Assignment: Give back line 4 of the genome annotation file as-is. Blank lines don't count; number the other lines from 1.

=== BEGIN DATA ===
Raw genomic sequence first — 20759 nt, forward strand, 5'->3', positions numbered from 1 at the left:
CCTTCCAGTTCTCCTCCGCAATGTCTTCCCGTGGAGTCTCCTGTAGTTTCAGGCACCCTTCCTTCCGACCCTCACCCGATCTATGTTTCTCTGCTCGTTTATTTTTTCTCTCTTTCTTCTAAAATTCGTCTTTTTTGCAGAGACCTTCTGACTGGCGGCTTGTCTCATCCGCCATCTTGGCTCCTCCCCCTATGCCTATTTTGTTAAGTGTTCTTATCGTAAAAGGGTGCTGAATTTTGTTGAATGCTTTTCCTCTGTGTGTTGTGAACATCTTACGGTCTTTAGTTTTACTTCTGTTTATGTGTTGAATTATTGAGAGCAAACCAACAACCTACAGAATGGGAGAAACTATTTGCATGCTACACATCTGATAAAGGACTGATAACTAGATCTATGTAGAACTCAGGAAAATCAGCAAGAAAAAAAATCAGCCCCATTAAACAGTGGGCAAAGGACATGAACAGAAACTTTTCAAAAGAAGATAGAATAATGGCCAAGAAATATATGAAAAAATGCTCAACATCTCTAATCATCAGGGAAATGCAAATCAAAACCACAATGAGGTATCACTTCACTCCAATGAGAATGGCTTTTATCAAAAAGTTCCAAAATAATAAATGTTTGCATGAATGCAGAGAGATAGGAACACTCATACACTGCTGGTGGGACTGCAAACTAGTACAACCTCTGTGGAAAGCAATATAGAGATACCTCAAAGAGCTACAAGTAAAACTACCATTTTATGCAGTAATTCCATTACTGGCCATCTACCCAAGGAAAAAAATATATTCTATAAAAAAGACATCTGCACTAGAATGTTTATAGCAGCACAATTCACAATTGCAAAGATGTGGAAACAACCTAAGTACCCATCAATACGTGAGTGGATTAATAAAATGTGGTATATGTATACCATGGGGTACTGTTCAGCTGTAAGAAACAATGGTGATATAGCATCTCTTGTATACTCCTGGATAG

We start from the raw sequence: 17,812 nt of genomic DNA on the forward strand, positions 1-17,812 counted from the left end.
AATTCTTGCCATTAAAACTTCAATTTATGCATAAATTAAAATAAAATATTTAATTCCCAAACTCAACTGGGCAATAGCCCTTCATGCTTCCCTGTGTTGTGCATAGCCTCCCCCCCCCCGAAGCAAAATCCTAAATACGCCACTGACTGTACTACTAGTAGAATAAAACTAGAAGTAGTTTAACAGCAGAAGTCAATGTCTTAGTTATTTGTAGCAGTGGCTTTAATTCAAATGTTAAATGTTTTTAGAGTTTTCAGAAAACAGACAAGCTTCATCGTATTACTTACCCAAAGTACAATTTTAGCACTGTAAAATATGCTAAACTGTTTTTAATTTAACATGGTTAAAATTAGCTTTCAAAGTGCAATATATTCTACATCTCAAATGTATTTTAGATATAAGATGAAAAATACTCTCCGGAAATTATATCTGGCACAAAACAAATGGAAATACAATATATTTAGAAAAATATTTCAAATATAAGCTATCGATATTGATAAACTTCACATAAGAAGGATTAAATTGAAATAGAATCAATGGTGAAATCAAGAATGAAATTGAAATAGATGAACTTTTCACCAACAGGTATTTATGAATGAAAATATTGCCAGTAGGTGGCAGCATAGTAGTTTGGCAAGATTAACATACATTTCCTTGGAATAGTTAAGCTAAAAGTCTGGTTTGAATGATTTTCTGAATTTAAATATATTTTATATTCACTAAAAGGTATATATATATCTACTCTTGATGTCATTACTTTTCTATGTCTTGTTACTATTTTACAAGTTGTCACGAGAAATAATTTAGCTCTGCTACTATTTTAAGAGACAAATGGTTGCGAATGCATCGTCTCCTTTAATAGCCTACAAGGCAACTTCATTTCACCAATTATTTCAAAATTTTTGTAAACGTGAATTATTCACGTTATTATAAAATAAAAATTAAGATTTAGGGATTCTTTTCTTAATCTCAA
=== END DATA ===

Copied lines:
AATTCTTGCCATTAAAACTTCAATTTATGCATAAATTAAAATAAAATATTTAATTCCCAAACTCAACTGGGCAATAGCCCTTCATGCTTCCCTGTGTTGTGCATAGCCTCCCCCCCCCCGAAGCAAAATCCTAAATACGCCACTGACTGTACTACTAGTAGAATAAAACTAGAAGTAGTTTAACAGCAGAAGTCAATGTCTTAGTTATTTGTAGCAGTGGCTTTAATTCAAATGTTAAATGTTTTTAGAGTTTTCAGAAAACAGACAAGCTTCATCGTATTACTTACCCAAAGTACAATTTTAGCACTGTAAAATATGCTAAACTGTTTTTAATTTAACATGGTTAAAATTAGCTTTCAAAGTGCAATATATTCTACATCTCAAATGTATTTTAGATATAAGATGAAAAATACTCTCCGGAAATTATATCTGGCACAAAACAAATGGAAATACAATATATTTAGAAAAATATTTCAAATATAAGCTATCGATATTGATAAACTTCACATAAGAAGGATTAAATTGAAATAGAATCAATGGTGAAATCAAGAATGAAATTGAAATAGATGAACTTTTCACCAACAGGTATTTATGAATGAAAATATTGCCAGTAGGTGGCAGCATAGTAGTTTGGCAAGATTAACATACATTTCCTTGGAATAGTTAAGCTAAAAGTCTGGTTTGAATGATTTTCTGAATTTAAATATATTTTATATTCACTAAAAGGTATATATATATCTACTCTTGATGTCATTACTTTTCTATGTCTTGTTACTATTTTACAAGTTGTCACGAGAAATAATTTAGCTCTGCTACTATTTTAAGAGACAAATGGTTGCGAATGCATCGTCTCCTTTAATAGCCTACAAGGCAACTTCATTTCACCAATTATTTCAAAATTTTTGTAAACGTGAATTATTCACGTTATTATAAAATAAAAATTAAGATTTAGGGATTCTTTTCTTAATCTCAA